...the openness and discipline to better listen to the Spirit, among other things, and the strength of character to live as salt and light even when life starts seeming tasteless and dark.

A photo to share... 

After one of those frightening moments when you thank your child's guardian angel for breaking a fall that no one saw coming, Jack wanted only a hug from his brother and his sister, who were delighted to comply.  I;d gladly do without a repeat of the scare, but will always smile when my three kiddoes seek comfort and love within one another's arms.

Please note: Links to Amazon within this post and others are affiliate ones. Should you choose to click through one to make an Amazon purchase, we may receive a small percentage of the sale. This does not cost you anything, but is a choice we thank you for making. Anything we make here goes straight back into training up our children and to much of what we share with you here. Thank you!

This post is will be shared at the next  Homeschool Mother's Journal. since I missed last week’s.

Sunday, January 20, 2013

A GFCF St. Nina's Feast Day Tea

Please forgive the haziness of the photos in the post.  Between the poor quality of our camera and the smoke created when cooking corn cakes on the griddle between coming home from one activity and running out to work, the photos of our tea came out poorly.  They will, still, offer inspiration, I hope.

Another of our name days crept up on me this past week, and since I am re-committed to celebrating all of our family Name Days , I spent early Monday morning before the kids were awake gathering information to inspire a menu for a St. Nina tea.  This was not an easy task.  


I found no information online about how St. Nina’s day is traditionally celebrated and even discovered that, January 15, the date I had noted on my calendar as St. Nina’s feast day may or may not be correct.  But, more on the date question later.  First, let me share ideas for celebrating a St. Nina Feast Day Tea so others may enjoy doing so next year (or even later this year, depending on which of the many possible dates for celebrating St. Nina you would like to do so on.)


Icon images on candles the color of St. Nina's clothing
GFCF Tea Time Fare

Ready to feast!
Any Georgian recipe will work, since St. Nina is patron to the country of Georgia. 

After researching Georgian fare, which I was hitherto unfamiliar with, my mouth watered and I decided that we will be adding Georgian foods to our meal rotation for a while since I want to explore many of the delicious-looking recipe that I found. 

For our tea this past week, which we had planned as a “lunner” tea (late lunch, early dinner), I decided on:

  • grapes, since one of St. Nina’s symbols is a grapevine cross.
grapes left on their vines

  • grape juice, for similar reasons.
  • pomegranate juice, because pomegranates seem to be a part of some Georgian recipes.
  • a quickie adaptation of honey candied walnuts, because Gregorian churkkhela looks far too complicated to make, but caught the kids’ eyes when they awoke while I was planning the tea and a quickie version of Gozinaki seemed much easier.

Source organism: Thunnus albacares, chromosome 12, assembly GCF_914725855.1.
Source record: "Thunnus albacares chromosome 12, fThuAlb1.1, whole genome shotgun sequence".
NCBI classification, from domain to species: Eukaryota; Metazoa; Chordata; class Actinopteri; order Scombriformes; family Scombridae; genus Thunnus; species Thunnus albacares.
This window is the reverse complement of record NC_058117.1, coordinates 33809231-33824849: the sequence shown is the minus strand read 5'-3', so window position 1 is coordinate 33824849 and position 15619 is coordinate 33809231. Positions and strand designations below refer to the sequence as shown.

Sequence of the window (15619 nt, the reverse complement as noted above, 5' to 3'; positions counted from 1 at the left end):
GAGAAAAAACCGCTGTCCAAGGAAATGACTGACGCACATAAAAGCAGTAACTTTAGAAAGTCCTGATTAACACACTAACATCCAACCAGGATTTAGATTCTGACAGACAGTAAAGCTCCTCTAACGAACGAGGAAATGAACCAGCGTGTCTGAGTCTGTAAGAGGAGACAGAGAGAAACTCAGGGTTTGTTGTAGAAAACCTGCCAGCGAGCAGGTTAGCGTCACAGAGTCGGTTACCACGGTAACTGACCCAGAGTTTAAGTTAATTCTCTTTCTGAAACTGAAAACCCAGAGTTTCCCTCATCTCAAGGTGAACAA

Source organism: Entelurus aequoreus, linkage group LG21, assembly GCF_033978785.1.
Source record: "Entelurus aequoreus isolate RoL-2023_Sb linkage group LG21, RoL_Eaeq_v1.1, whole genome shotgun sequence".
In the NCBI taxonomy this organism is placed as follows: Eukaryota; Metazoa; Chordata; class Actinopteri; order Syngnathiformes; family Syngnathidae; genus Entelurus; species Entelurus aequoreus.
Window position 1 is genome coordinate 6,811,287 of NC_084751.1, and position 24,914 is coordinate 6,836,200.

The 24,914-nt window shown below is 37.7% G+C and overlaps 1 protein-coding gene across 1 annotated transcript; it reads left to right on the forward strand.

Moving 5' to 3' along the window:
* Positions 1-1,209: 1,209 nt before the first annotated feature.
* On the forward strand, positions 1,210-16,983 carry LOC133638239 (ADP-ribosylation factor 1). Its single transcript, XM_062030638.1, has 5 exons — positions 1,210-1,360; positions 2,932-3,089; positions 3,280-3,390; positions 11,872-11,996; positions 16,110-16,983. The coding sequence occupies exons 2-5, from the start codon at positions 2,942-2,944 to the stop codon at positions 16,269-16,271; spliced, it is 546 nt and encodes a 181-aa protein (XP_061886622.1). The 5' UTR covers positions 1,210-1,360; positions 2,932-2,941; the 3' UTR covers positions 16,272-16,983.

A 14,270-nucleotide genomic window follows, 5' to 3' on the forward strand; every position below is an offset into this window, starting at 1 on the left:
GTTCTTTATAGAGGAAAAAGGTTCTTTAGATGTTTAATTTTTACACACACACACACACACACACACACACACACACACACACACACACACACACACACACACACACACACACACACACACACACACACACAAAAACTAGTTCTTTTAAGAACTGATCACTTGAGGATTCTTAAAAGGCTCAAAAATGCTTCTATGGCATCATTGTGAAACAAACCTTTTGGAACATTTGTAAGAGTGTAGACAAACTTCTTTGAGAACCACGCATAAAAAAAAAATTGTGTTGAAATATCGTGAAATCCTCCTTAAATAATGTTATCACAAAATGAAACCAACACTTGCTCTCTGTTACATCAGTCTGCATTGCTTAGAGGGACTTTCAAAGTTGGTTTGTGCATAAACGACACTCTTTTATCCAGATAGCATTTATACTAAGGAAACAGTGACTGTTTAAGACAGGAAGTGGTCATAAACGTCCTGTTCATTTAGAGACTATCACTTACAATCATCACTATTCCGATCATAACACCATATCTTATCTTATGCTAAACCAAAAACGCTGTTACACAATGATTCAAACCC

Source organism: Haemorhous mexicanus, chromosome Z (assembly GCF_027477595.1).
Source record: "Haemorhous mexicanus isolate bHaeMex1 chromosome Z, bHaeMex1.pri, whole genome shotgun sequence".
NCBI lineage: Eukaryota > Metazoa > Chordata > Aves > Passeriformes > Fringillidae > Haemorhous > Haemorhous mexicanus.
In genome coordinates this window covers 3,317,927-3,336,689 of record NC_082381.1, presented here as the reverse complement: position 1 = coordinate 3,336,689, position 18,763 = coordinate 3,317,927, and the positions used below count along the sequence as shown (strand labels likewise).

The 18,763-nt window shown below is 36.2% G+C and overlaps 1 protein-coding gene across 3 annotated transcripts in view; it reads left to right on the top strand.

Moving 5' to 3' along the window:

These were quick, easy and delicious.

  • pomegranate seeds (for produce power, as pomegranate seemed to play into Georgian recipe fare.)
Oh, to find an easy way to get these out!

It tastes far better than it looks.
  • Mchadi corn cakes (because Luke always wants “a starch” and this one was an easy Georgian one to make, even if it was a bit dry.
I don't advise rushing these and cooking them on a cast iron griddle.  Smoke WILL happen.  Oops!

  • Soki from the Georgia Georgian site, which we easily adapted to casein-free.
Again, it tasted so much better than it looked.

  • chocolate almond milk (because no no "tea" in our home is complete without it according to our kids)
  • GFCF toast (because the kids were still hungry)
  • blueberries (for one of St, Nina's apparent colors), tomatoes and cucumbers (because the kids don't like dressed salads)
for the picky eaters
Other good options might be:


Nina also gave thanks for grapes, which were here favorite part of our tea menu.

Possible Activities
  • Read the Hymn of Praise and watch the youtube video featuring images of St. Nina at Mystagogy, an Orthodox website.
  • With older children or younger children who can handle it, watch the trailer to St. Nino, a movie that is in the works (or maybe already produced.  I am trying to figure that out still.)  (My kids actually wanted to watch this and liked it.  I just had them turn away during certain part.)
  • Craft stick or twig crosses with the horizontal piece pointing down modeled after St. Nina’s grapevine cross, which is depicted and described at Wikipedia.  (Nina and I made twig crosses without pointed down cross bars, using twigs and floss.)
  • Paint or color images of St. Nina based on the many icons for her.  (We did not do this this year since we had a busy day.)